Skip to main content
It looks like you're using Internet Explorer 11 or older. This website works best with modern browsers such as the latest versions of Chrome, Firefox, Safari, and Edge. If you continue with this browser, you may see unexpected results.

Organizational Change and Non-Profit Management

Prof. Merson

Cited Reference Searching Basics

  • Cited Reference Searching allows you to "go forward in time" from a book or article you know to newer books or articles which have cited your original source since it has been published.
  • Normally you look at the end of a book or article for the references cited, all of which have been published earlier than the piece you are reading.
    • For example, when I read Keith Basso's "Portraits of "The Whiteman" which was published in 1979, all works cited are dated earlier than 1979. 
    • However, if I want to know who has cited Basso's work since it has been published, I will use the "Cited Reference" searching approach.
Why Use Cited Reference Searching
  • To establish the impact of a given book or article: the more often it's been cited the more "important" it is
  • To find a series of related works that update (rather than predate) the work I know.
  • To investigate the intellectual history of an idea, method or scientific approach. The assumption is that if an author cites a given work, she is engaging with at least one idea in that work. Thus we can follow a thread of research or reasoning by doing a cited reference search.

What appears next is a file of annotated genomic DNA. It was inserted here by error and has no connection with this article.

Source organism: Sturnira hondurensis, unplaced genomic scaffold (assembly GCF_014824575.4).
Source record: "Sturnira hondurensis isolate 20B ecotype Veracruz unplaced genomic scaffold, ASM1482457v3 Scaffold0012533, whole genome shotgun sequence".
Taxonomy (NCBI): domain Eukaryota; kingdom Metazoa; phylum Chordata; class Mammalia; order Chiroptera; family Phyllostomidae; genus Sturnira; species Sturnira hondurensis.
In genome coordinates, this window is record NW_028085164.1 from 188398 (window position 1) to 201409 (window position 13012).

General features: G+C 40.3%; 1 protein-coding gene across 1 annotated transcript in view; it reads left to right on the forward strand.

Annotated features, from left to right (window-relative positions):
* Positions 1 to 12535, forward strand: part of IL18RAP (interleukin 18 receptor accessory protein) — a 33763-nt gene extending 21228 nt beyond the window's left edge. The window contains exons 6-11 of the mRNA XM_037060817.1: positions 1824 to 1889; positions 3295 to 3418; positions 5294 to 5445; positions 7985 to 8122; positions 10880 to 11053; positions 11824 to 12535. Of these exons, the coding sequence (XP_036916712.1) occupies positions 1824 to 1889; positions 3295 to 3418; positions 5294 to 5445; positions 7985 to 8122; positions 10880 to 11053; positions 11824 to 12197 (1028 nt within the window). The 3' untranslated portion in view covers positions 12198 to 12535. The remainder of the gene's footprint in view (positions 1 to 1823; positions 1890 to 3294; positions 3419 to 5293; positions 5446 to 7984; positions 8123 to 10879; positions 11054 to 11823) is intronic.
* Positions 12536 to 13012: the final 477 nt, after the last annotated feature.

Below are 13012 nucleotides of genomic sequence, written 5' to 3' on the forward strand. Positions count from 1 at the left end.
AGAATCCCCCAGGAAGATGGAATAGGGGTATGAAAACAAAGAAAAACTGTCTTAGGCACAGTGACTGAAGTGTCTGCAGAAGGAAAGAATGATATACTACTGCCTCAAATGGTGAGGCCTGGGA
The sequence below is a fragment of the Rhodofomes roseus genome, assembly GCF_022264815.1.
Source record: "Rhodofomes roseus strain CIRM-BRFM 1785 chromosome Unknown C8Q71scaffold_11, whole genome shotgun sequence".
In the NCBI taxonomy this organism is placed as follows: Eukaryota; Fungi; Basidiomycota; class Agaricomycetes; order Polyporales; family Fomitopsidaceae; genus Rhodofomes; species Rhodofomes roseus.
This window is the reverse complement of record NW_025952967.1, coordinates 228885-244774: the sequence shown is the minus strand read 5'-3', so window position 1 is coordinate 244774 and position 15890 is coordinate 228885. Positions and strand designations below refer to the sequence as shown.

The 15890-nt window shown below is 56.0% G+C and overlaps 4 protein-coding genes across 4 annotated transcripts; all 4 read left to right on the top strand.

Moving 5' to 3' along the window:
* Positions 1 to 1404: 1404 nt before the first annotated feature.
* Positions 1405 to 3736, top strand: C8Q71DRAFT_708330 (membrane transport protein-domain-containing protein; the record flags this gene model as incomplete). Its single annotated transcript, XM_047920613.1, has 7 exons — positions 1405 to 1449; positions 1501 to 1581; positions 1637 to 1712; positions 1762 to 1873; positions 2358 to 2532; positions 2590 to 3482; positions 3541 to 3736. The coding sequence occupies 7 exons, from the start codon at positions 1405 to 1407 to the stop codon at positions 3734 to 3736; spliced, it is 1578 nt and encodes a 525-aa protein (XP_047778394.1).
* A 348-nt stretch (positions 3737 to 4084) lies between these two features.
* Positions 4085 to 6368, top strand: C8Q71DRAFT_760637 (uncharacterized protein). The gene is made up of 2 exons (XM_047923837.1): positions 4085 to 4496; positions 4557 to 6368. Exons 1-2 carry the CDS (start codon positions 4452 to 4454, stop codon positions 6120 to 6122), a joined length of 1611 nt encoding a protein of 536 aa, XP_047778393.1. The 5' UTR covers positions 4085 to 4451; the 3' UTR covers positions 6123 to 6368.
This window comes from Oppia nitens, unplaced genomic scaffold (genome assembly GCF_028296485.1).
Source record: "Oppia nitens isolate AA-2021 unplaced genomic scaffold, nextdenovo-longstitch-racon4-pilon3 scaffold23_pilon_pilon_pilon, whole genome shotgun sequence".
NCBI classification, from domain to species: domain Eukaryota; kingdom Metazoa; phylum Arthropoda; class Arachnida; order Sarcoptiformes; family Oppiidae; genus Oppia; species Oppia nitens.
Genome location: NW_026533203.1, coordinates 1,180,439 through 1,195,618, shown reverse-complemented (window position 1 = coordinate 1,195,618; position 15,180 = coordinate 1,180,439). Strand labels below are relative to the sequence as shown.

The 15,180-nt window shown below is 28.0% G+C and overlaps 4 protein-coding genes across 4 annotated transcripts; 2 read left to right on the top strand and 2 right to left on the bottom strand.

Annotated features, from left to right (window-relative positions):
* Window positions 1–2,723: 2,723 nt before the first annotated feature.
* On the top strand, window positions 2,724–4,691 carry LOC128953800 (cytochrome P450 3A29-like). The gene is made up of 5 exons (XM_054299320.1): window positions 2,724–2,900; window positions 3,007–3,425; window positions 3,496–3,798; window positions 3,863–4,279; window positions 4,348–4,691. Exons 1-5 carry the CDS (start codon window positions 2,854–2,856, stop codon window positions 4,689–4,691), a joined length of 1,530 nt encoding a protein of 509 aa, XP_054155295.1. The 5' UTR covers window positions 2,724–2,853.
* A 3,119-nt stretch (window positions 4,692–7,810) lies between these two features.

• For example in "Portraits..." Basso explores joking in intercultural encounters. By finding out who has cited this work, I can find more recent works on this subject.

Business Source Complete

Cited Reference Searching

  • In top menu bar, Click on MORE and pick Cited References


  • Enter the Author and Work you want to see cited by newer works
  • Follow the pattern: Last Name, Initial* for author's name
  • Use the asterisk * to account for variant spellings
    • Example: Who has cited Deborah Tannen's book "Talking from 9 to 5"?




  • Select the Cited Work from the list and Click Find Citing Articles
  • The resulting list will show you newer articles that cite Tannen's work